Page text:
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Views from the Center

CGD experts offer ideas and analysis to improve international development policy. Also check out our Global Health blog and US Development Policy blog.

 

Four Challenges for Blended Finance and Development Finance Institutions

Overseas development assistance amounts to about $135 billion dollars annually, but the cost of paying for the Sustainable Development Goals will be in the trillions. As a result, blended finance is something of a buzz phrase these days. I left a workshop on blended finance last week in Paris excited about the potential of these new structures and instruments to deliver social returns. But I was also struck by the challenges DFIs and their advocates must overcome in order to fully realize that potential. 

Financing for Adaptation to Climate Change: Ensuring the Most Vulnerable Are Covered

At next week’s global climate summit in Paris the mood is likely to be somber in the wake of the devastating terrorist attacks. Spirits won’t be raised by the fact that the national emissions reduction plans submitted so far are only half of what’s needed to keep global temperature increases within the agreed target of 2 degrees Celsius.  Also discouraging are the large gaps that remain between how much climate finance developing countries need to cover the costs of mitigation and adaptation and the commitments put forward by developed countries.

US Treasury Under Secretary Nathan Sheets Calls for Action on De-risking at CGD Report Launch Event

Last Thursday, Under Secretary of the US Treasury Nathan Sheets spoke at CGD about anti–money laundering policies and the problem of de-risking, in connection with the launch of a new CGD working group report on the unintended consequences of anti–money laundering policies for poor countries. Sheets’s comments were consistent with the report’s key recommendations including the need for better data and for clearer guidance from financial regulators and standards setters.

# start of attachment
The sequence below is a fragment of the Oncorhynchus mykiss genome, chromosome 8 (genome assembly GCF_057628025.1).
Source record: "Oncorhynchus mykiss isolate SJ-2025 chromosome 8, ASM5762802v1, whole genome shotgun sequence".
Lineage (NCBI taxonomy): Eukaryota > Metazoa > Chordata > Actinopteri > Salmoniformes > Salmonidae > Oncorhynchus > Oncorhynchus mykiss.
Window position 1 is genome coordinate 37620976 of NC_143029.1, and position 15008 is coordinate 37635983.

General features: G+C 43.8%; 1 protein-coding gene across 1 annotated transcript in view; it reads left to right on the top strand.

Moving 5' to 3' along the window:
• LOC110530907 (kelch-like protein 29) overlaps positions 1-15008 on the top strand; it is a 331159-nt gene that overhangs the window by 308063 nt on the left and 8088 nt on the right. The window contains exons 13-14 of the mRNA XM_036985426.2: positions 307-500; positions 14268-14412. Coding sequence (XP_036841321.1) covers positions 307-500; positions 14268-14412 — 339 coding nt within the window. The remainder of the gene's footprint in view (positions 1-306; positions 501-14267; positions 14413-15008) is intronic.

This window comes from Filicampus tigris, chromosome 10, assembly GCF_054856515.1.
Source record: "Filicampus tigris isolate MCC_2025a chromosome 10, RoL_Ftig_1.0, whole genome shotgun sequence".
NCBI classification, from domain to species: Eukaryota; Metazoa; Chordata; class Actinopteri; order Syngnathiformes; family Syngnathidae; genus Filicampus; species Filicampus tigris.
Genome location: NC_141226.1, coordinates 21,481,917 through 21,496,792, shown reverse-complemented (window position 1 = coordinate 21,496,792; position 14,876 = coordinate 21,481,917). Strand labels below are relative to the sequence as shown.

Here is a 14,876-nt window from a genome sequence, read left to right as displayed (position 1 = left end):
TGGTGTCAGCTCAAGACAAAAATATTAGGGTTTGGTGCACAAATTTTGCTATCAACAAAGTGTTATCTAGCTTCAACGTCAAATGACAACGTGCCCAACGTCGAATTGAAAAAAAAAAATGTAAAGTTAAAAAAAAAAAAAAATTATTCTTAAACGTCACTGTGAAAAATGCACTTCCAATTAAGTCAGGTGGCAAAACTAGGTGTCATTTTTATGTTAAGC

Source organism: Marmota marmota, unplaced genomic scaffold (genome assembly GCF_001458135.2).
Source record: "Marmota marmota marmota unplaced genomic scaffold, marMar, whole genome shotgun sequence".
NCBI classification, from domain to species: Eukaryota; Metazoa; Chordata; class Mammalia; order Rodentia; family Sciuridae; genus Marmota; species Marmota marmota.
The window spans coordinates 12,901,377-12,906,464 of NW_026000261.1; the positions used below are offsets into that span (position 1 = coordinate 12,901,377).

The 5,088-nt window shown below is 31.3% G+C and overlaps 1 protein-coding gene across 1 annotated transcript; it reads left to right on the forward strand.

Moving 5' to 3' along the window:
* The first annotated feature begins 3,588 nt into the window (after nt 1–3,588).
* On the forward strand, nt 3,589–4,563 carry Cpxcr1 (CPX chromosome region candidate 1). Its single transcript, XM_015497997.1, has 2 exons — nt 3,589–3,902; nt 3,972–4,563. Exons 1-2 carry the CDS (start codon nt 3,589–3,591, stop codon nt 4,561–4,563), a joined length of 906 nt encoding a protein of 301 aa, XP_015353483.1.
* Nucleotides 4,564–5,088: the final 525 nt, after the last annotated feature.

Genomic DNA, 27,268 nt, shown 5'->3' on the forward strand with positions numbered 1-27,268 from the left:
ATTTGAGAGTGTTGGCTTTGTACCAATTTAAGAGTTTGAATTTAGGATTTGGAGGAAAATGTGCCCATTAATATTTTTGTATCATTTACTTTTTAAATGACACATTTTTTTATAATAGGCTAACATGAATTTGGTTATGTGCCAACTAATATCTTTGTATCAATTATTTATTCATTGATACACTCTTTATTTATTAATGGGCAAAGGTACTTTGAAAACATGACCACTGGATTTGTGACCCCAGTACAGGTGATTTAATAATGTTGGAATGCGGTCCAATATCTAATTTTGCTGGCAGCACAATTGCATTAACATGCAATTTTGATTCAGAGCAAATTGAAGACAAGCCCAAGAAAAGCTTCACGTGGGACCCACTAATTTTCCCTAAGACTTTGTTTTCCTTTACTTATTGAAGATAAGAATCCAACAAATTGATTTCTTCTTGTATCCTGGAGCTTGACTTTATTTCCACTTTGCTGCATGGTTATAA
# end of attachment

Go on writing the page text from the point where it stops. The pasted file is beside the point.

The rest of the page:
G-20 Leaders in Antalya Can Help Ensure a Successful Outcome in Paris

Under the rubric of “buttressing sustainability,” the Turkish presidency has placed development at the center of its G-20 agenda, with a special focus on climate change finance. As G-20 leaders assemble this weekend, with the UN climate summit in Paris just two weeks later, the conversation will undoubtedly focus on how rich countries can make good on their 2009 Copenhagen commitment to mobilize $100 billion for developing countries by 2020. How can G-20 leaders make the Paris summit a success? Here are three suggestions.

Are Anti–Money Laundering Policies Hurting Poor Countries? – New CGD Working Group Report

Next week, the G-20 Leaders will meet in Antalya, Turkey, to continue their conversation about the importance of financial inclusion in achieving strong, sustainable, balanced economic growth. One item on the agenda will be the cost of remittances. In 2009, G-8 Leaders set a goal of reducing remittance costs to 5 percent within 5 years, roughly a 5 percentage point decrease.

New Study of Somali Remittance Flows Does Not Actually Tell Us Much about Somali Remittance Flows

The FAO’s Somalia Food Security and Nutrition Analysis Unit (FSNAU) released an assessment of external remittances to Somalia, based on a survey of both urban and internally-displaced families. The headline result from the report was that apparently remittances were on the decline, but the FSNAU survey doesn’t actually tell us much about how remittance flows to Somalia have changed in the past six months.

Can the Private Sector Deliver on the Infrastructure SDGs?

In two weeks, a teaming mass of world leaders are going to descend on New York to sign up to the Sustainable Development Goals. Among the targets to be met by 2030 are global universal access to water, sanitation, reliable modern energy, and communications technologies. Back-of-the-envelope calculations suggest that meeting these infrastructure targets would involve a trillion or more dollars in additional infrastructure investment in developing countries every year. That begs the question: where is the money going to come from?

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